Researchers studied veterans from Iraq who survived incidents like being in a Humvee blown up by a bomb to find out why fearful memories are so persistent in the brain and how they can be erased.
Researchers studied veterans from Iraq who survived incidents like being in a Humvee blown up by a bomb to find out why fearful memories are so persistent in the brain and how they can be erased. Hadi Mizban/AP
Scientists are beginning to understand why fearful memories are so persistent in the brain, and how they can be erased.
The research could help thousands of people with post-traumatic stress disorder, including many veterans, says Kerry Ressler, a psychiatrist at Emory University and investigator for the Howard Hughes Medical Institute.
In recent years, Ressler says, he's been working with veterans from Iraq who survived incidents like being in a Humvee that was blown up by a bomb. Many are haunted by the memories.
Behavioral therapies can help these PTSD patients cope with their fears, Ressler says. They learn to believe that a car ride doesn't have to end in violence.
But the traumatic memory is still there and can be set off again by almost any emotional event.
The Root Of Fear
That's because fear comes from a part of the brain called the amygdala. The amygdala isn't logical, Ressler says. It just reacts.
"Before we are even consciously aware of something the amygdala has activated the fight-or-flight reflex," he says, "and activated the fear system.
So to understand why fearful memories are so persistent, researchers have been studying the amygdala. And a Swiss team seems to have found some clues — at least in rats.
The team worked with rats that had learned to associate a certain sound with an electric shock, says Andreas Luthi of the Friedrich Miescher Institute for Biomedical Research in Basel, Switzerland.
Even after researchers stopped administering the shocks, the rats would freeze for several seconds when they heard the sound.
Luthi and his team showed that adult rats never lost their fear of that sound.
But it was a different story for baby rats. They did eventually forget, and could hear the sound without reacting in fear. The memory was erased. And the team thinks it knows why.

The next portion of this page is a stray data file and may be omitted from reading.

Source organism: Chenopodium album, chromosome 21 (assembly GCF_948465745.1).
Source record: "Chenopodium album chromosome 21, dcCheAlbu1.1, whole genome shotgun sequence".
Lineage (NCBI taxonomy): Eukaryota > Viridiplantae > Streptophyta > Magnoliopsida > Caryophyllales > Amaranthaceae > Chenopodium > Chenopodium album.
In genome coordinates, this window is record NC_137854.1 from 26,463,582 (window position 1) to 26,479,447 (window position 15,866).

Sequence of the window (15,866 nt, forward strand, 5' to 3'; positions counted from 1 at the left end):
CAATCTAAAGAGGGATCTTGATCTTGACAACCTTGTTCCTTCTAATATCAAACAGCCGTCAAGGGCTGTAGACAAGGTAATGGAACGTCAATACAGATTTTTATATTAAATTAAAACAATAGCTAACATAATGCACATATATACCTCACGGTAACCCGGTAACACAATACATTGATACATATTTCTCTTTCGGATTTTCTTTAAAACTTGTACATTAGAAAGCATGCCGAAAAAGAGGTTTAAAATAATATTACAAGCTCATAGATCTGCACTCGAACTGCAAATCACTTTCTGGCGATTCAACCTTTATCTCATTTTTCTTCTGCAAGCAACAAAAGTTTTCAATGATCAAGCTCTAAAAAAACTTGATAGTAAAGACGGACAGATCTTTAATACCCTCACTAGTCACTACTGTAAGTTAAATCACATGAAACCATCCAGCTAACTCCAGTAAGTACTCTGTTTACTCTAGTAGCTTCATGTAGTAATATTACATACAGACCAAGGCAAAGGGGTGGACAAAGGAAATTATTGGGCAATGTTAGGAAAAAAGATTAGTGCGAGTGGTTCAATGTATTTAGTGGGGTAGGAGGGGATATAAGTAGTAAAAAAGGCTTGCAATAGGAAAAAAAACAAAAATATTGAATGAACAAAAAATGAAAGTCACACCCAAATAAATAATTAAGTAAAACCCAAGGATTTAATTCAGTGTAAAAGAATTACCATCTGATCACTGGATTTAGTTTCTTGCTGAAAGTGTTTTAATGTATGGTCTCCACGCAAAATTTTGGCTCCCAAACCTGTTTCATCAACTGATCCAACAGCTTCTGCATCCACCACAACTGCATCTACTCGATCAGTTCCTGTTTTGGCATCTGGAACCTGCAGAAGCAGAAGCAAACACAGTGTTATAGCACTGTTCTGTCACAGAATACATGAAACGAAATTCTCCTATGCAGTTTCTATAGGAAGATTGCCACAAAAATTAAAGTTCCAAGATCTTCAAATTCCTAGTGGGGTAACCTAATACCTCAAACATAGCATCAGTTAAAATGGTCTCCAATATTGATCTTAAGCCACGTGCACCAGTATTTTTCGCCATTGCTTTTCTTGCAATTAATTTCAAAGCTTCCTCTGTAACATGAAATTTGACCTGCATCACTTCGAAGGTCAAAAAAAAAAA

When rats are about three weeks old, brain cells in the amygdala acquire a protective molecular sheath. The researchers thought that sheath might make it harder to erase memories.
To test the hypothesis, they injected adult rats with a drug that dissolved the sheath. The adult rats forgot their fear. The scientists restored their early ability to erase fearful memories.
The experiment, published in the journal Science on Friday, shows that "you can recover the ability of these animals to erase fear memories," Luthi says.
But What About People?
When it comes to fear, rats and people have a lot in common, says Joseph LeDoux, a professor of neuroscience at New York University and one of the nation's most prominent fear researchers.
You can see the similarities by watching a video taken during the 1996 Olympics in Atlanta, LeDoux says. It shows a crowd of people watching a concert. Then a bomb explodes "and everyone is hunkered down in a freezing posture," he says.
LeDoux says he is confident that rat experiments like the one done by Luthi's team will lead to better treatments for humans. Human brain cells have sheaths like those in rats, and these could become a target for new drugs.
Research on ways to erase memories has some people worried about the potential for misuse by governments or the military.
But LeDoux says it would be wrong to halt experiments that could help people with phobias, panic disorder, or PTSD.
"Any PTSD patient I've talked to has been willing to sacrifice a few normal memories for the bad ones they may get rid of if these experiments are successful," he says.